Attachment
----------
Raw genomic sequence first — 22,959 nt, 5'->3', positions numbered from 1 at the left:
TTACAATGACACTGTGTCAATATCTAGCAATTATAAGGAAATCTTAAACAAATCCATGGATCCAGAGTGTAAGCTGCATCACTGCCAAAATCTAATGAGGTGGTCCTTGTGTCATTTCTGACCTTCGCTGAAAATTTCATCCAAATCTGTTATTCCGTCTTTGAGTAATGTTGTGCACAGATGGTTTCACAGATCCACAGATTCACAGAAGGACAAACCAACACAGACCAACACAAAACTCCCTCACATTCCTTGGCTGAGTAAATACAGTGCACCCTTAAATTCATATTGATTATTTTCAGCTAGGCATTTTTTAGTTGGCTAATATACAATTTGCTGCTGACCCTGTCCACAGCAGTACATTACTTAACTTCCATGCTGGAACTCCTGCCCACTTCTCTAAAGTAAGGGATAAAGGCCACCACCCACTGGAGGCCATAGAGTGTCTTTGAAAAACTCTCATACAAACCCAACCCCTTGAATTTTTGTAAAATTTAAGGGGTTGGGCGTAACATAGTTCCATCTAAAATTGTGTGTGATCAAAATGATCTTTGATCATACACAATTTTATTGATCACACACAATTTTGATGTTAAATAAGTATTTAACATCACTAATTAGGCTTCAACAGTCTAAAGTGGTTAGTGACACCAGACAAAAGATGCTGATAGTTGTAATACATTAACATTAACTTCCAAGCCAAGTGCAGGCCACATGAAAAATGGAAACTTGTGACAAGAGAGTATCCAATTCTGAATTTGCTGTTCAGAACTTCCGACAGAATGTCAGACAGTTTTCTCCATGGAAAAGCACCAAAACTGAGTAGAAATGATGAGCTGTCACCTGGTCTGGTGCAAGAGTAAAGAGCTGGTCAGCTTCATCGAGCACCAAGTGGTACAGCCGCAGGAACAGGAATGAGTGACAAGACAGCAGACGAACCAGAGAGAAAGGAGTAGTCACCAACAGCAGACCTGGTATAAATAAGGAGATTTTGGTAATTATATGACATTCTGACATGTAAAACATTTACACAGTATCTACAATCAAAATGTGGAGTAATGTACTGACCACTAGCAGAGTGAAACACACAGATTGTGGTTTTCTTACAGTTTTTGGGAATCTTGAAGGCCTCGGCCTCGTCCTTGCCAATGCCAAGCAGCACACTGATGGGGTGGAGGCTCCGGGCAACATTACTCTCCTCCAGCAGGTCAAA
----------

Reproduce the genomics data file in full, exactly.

Raw genomic sequence first — 22,959 nt, 5'->3', positions numbered from 1 at the left:
TTACAATGACACTGTGTCAATATCTAGCAATTATAAGGAAATCTTAAACAAATCCATGGATCCAGAGTGTAAGCTGCATCACTGCCAAAATCTAATGAGGTGGTCCTTGTGTCATTTCTGACCTTCGCTGAAAATTTCATCCAAATCTGTTATTCCGTCTTTGAGTAATGTTGTGCACAGATGGTTTCACAGATCCACAGATTCACAGAAGGACAAACCAACACAGACCAACACAAAACTCCCTCACATTCCTTGGCTGAGTAAATACAGTGCACCCTTAAATTCATATTGATTATTTTCAGCTAGGCATTTTTTAGTTGGCTAATATACAATTTGCTGCTGACCCTGTCCACAGCAGTACATTACTTAACTTCCATGCTGGAACTCCTGCCCACTTCTCTAAAGTAAGGGATAAAGGCCACCACCCACTGGAGGCCATAGAGTGTCTTTGAAAAACTCTCATACAAACCCAACCCCTTGAATTTTTGTAAAATTTAAGGGGTTGGGCGTAACATAGTTCCATCTAAAATTGTGTGTGATCAAAATGATCTTTGATCATACACAATTTTATTGATCACACACAATTTTGATGTTAAATAAGTATTTAACATCACTAATTAGGCTTCAACAGTCTAAAGTGGTTAGTGACACCAGACAAAAGATGCTGATAGTTGTAATACATTAACATTAACTTCCAAGCCAAGTGCAGGCCACATGAAAAATGGAAACTTGTGACAAGAGAGTATCCAATTCTGAATTTGCTGTTCAGAACTTCCGACAGAATGTCAGACAGTTTTCTCCATGGAAAAGCACCAAAACTGAGTAGAAATGATGAGCTGTCACCTGGTCTGGTGCAAGAGTAAAGAGCTGGTCAGCTTCATCGAGCACCAAGTGGTACAGCCGCAGGAACAGGAATGAGTGACAAGACAGCAGACGAACCAGAGAGAAAGGAGTAGTCACCAACAGCAGACCTGGTATAAATAAGGAGATTTTGGTAATTATATGACATTCTGACATGTAAAACATTTACACAGTATCTACAATCAAAATGTGGAGTAATGTACTGACCACTAGCAGAGTGAAACACACAGATTGTGGTTTTCTTACAGTTTTTGGGAATCTTGAAGGCCTCGGCCTCGTCCTTGCCAATGCCAAGCAGCACACTGATGGGGTGGAGGCTCCGGGCAACATTACTCTCCTCCAGCAGGTCAAA